Again, everything is ultra convenient when it needs to be. Eden barely struggles with her amnesia, Adam never has any issues with going back and forth between worlds, and the police show up exactly where they need to be without fail – especially at that mountain site, which must be a hot spot for catching bad guys as it seems to be their go to place for a manhunt. I won’t even get into the ending, which is wrapped up so neatly, with a perfect bow on top that it’s almost nauseating. It’s like Solanas had no idea how to end things so he just went the easy route.
Visually, the movie looks great a lot of the time. There are some beautiful scenic shots, and it’s these images – which inspired the movie in the first place – that make one believe that somewhere, inside this convoluted, yet overly simplistic romantic story there’s an idea that should have sparked something much better.
The best way to describe Upside Down is all style and no substance. The actors do a good job with what they’re given; however, the characters themselves aren’t interesting and there’s no real rooting interest in anyone involved – which is detrimental to any film.
The film looks beautiful, and the 2D transfer of the film looks gorgeous on the screen. There’s a liveliness to the worlds that make you wish more was done correctly with them. There’s a 3D version as well, which would likely be just as attractive, though isn’t necessary to enjoy the beauty of the images on the screen. The audio also comes through wonderfully, with no complaints on any level when it comes to these mixes.
The Making of Upside Down – This feature runs at 25 minutes in length and sees Solanas talking about how the film came to be, various themes, special effects, meanings within the film, and some behind-the-scenes footage of how certain scenes were shot and the issues that had to be overcome to do so.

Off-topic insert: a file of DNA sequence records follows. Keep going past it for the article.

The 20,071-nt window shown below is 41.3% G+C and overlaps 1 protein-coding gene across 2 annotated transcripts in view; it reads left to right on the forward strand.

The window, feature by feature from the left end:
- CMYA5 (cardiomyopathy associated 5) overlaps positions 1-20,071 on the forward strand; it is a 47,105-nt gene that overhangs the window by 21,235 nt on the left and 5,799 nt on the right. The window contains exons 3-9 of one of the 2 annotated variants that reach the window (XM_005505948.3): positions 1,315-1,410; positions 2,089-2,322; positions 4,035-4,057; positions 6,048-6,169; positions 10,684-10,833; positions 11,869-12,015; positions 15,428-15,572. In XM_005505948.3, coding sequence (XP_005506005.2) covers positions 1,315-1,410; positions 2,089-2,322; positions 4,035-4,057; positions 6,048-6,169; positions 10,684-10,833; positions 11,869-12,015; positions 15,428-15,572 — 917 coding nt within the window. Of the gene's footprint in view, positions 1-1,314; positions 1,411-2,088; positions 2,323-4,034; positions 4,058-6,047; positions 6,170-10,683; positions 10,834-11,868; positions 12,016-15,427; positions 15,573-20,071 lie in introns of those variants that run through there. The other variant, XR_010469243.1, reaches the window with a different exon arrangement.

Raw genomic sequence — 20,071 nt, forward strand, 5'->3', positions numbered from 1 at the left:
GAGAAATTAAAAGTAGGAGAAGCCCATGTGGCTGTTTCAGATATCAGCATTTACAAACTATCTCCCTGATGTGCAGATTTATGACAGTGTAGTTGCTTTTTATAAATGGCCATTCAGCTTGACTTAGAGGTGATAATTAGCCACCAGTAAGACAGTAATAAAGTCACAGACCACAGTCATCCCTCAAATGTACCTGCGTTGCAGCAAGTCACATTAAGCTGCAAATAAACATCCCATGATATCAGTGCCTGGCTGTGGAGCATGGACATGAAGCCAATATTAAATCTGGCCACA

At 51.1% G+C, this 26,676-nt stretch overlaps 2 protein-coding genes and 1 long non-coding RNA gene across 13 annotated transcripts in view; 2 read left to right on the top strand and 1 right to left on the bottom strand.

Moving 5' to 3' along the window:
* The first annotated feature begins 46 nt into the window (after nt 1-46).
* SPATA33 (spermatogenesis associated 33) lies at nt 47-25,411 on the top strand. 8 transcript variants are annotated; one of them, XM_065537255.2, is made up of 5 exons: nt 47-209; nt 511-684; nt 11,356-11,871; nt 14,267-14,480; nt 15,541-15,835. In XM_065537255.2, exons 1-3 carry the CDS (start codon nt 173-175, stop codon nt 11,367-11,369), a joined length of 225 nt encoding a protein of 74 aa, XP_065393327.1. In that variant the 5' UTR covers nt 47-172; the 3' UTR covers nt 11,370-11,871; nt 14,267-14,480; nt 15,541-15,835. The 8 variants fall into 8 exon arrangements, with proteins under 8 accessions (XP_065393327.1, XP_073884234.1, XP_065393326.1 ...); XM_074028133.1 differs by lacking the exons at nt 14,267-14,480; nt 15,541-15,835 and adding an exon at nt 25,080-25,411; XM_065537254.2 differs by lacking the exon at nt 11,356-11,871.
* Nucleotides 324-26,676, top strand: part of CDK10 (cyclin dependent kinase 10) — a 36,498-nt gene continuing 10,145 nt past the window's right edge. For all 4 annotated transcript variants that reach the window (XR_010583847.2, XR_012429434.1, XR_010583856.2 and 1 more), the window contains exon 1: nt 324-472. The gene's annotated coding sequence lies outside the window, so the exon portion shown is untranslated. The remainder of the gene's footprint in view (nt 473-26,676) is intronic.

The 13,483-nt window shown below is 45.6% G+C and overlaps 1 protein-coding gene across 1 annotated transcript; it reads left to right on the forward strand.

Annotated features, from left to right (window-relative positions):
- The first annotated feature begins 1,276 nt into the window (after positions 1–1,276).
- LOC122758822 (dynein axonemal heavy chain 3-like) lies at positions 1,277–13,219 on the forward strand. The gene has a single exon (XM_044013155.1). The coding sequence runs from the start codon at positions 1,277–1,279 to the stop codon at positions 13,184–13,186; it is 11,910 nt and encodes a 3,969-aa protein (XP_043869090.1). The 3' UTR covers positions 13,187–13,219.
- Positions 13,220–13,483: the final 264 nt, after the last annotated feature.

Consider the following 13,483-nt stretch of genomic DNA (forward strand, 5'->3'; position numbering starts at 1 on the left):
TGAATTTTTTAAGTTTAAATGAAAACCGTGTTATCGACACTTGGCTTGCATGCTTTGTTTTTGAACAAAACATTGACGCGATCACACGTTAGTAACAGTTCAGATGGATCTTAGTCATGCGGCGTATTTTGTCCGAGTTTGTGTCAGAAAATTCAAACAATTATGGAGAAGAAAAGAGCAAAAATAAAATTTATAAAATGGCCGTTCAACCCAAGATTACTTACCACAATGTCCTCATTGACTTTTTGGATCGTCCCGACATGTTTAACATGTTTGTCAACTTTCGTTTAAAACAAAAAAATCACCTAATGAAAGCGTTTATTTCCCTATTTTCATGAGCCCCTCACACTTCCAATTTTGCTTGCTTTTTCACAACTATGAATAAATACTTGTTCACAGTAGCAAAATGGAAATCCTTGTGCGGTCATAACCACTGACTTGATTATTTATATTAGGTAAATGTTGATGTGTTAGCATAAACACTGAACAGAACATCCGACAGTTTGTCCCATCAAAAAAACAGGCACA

Deleted Scenes – This is a quick bit that runs at under two minutes and isn’t noteworthy.
History of the World – This featurette runs at under three minutes in length and sees Solanas talking about an alternate ending on storyboards.
Juan and Jim – This is over in the blink of an eye and just shows footage of the men on set.
Preliminary Sketches – This featurette runs at a minute forty, and shows the storyboards alongside the actual footage that was shot.
Missing Forest Storyboards – This featurette runs at under two minutes and sees Solanos commenting on various storyboards.
Sage Mountain Previz – This featurette is under three minutes in length which sees Solanas talking about visualizing things beforehand.
Office Previz – This is a three minute featurette that sees Solanas talking about the pre-visualization of the office scene.
Final Shot Previz – Same as the previous two pieces, this one focuses on the final shot.
Upside Down is a visually beautiful, but lacking in anything outside of that area. There’s an idea here that should have created a movie much better than this one; however, what ended up being made is a romantic film that lacks romance and seems to take the easy way out at every corner.
Onyx Films and Transfilm Intl Present Upside Down. Written and Directed by: Juan Solanas. Starring: Kirsten Dunst, Jim Sturgess, Timothy Spall. Running time: 108 minutes. Rating: PG. Released: June 25, 2013. Available at Amazon.com.